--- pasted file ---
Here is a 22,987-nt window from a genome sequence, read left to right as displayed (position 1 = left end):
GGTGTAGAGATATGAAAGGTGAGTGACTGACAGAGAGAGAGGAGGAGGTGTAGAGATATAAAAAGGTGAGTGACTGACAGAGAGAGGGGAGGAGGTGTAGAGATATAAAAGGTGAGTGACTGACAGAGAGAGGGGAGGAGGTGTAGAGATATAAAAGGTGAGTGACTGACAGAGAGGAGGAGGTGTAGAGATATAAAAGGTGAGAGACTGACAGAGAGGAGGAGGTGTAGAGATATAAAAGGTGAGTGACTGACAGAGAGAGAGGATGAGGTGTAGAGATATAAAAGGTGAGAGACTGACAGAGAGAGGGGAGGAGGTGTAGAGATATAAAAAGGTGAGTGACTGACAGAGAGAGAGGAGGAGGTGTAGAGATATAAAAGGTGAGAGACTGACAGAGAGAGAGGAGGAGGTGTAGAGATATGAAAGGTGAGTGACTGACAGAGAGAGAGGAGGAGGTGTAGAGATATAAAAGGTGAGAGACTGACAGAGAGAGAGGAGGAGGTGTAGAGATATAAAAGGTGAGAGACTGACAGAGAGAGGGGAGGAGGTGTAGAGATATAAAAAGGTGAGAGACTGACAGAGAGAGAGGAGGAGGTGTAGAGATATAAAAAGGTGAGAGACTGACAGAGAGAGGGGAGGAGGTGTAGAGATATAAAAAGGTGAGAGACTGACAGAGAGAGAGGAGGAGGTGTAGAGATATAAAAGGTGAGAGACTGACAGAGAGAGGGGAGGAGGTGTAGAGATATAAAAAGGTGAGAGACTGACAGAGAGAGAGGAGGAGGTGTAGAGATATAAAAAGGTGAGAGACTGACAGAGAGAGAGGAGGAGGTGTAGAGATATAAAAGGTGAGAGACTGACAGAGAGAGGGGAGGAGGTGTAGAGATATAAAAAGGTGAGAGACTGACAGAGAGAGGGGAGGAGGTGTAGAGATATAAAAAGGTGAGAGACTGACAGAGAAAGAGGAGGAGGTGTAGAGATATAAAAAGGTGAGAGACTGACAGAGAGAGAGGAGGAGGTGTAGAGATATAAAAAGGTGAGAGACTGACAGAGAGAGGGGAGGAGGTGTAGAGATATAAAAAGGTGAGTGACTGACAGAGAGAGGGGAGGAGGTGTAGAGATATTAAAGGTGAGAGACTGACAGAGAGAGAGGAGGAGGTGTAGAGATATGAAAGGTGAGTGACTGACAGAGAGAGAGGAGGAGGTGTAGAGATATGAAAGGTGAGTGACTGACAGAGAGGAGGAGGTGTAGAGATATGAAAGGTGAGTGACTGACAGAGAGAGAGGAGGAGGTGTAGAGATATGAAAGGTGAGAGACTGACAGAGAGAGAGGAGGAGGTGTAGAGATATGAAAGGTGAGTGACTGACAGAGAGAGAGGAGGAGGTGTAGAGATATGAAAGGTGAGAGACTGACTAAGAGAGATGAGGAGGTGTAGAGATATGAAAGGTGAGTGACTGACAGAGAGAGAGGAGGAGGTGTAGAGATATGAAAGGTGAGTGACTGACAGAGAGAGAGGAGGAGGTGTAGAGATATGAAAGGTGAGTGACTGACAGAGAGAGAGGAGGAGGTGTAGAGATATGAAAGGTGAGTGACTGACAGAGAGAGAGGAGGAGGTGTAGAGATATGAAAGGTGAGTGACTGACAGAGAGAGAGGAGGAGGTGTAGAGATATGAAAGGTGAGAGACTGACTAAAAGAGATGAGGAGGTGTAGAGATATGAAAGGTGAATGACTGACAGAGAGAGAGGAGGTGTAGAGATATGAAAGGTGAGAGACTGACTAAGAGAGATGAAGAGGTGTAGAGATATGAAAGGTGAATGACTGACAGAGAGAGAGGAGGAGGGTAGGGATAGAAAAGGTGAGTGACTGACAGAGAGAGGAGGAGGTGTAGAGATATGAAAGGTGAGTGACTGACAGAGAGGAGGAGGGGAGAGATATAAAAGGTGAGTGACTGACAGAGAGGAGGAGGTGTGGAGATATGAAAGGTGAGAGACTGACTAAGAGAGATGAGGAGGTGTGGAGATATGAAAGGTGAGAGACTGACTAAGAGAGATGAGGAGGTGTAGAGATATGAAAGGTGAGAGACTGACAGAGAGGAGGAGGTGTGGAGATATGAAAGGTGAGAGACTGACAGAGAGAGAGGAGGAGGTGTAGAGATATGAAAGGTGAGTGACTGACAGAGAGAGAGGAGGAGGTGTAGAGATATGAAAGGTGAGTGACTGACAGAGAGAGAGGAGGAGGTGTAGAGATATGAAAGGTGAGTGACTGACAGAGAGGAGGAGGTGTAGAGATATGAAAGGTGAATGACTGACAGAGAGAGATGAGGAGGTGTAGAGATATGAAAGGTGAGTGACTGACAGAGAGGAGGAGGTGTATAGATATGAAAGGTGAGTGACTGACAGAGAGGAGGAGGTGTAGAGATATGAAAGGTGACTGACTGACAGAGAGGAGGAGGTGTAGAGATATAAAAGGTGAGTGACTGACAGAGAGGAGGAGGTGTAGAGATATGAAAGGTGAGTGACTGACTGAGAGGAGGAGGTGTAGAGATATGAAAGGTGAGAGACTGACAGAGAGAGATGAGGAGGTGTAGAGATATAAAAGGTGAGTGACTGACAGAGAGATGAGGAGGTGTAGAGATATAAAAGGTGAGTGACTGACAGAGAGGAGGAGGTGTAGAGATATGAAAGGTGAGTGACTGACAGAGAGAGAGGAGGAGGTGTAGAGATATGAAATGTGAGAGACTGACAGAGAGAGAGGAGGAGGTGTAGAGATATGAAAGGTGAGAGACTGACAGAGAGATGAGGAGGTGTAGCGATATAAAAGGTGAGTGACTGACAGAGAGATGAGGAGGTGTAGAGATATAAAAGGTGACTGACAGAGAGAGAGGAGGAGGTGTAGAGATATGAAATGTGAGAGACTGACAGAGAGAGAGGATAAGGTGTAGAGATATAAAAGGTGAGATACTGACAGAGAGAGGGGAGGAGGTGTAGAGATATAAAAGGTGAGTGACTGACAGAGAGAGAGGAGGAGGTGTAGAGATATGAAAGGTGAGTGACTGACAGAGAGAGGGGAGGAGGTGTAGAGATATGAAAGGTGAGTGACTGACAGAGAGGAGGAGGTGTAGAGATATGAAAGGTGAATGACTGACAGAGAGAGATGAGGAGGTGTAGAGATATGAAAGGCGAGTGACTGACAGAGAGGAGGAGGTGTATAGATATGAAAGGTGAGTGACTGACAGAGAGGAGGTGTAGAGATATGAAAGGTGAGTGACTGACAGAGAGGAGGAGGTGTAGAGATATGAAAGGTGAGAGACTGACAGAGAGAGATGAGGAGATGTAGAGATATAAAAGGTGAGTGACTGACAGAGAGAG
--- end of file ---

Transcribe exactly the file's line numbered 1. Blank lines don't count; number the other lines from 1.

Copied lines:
Here is a 22,987-nt window from a genome sequence, read left to right as displayed (position 1 = left end):